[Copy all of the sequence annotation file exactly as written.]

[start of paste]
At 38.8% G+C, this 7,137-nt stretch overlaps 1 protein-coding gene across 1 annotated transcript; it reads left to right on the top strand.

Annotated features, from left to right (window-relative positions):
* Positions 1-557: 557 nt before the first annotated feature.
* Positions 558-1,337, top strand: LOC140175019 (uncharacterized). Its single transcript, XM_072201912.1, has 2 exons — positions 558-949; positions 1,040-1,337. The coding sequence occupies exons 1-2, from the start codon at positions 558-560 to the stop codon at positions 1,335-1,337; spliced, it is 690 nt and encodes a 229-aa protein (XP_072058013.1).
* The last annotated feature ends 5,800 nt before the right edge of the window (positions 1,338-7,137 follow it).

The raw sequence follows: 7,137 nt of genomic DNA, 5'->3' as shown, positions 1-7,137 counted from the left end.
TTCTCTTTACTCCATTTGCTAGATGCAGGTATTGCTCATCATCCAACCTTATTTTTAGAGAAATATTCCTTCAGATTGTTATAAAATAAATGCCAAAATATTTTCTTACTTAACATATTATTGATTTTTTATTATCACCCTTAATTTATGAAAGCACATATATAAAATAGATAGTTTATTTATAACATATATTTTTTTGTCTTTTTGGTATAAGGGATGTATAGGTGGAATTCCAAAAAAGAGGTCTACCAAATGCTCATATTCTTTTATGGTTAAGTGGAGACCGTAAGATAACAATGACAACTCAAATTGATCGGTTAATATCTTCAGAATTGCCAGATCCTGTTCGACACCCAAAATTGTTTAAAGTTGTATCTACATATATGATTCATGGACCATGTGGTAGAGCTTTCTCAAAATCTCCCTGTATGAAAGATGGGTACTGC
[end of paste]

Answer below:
At 38.8% G+C, this 7,137-nt stretch overlaps 1 protein-coding gene across 1 annotated transcript; it reads left to right on the top strand.

Annotated features, from left to right (window-relative positions):
* Positions 1-557: 557 nt before the first annotated feature.
* Positions 558-1,337, top strand: LOC140175019 (uncharacterized). Its single transcript, XM_072201912.1, has 2 exons — positions 558-949; positions 1,040-1,337. The coding sequence occupies exons 1-2, from the start codon at positions 558-560 to the stop codon at positions 1,335-1,337; spliced, it is 690 nt and encodes a 229-aa protein (XP_072058013.1).
* The last annotated feature ends 5,800 nt before the right edge of the window (positions 1,338-7,137 follow it).

The raw sequence follows: 7,137 nt of genomic DNA, 5'->3' as shown, positions 1-7,137 counted from the left end.
TTCTCTTTACTCCATTTGCTAGATGCAGGTATTGCTCATCATCCAACCTTATTTTTAGAGAAATATTCCTTCAGATTGTTATAAAATAAATGCCAAAATATTTTCTTACTTAACATATTATTGATTTTTTATTATCACCCTTAATTTATGAAAGCACATATATAAAATAGATAGTTTATTTATAACATATATTTTTTTGTCTTTTTGGTATAAGGGATGTATAGGTGGAATTCCAAAAAAGAGGTCTACCAAATGCTCATATTCTTTTATGGTTAAGTGGAGACCGTAAGATAACAATGACAACTCAAATTGATCGGTTAATATCTTCAGAATTGCCAGATCCTGTTCGACACCCAAAATTGTTTAAAGTTGTATCTACATATATGATTCATGGACCATGTGGTAGAGCTTTCTCAAAATCTCCCTGTATGAAAGATGGGTACTGC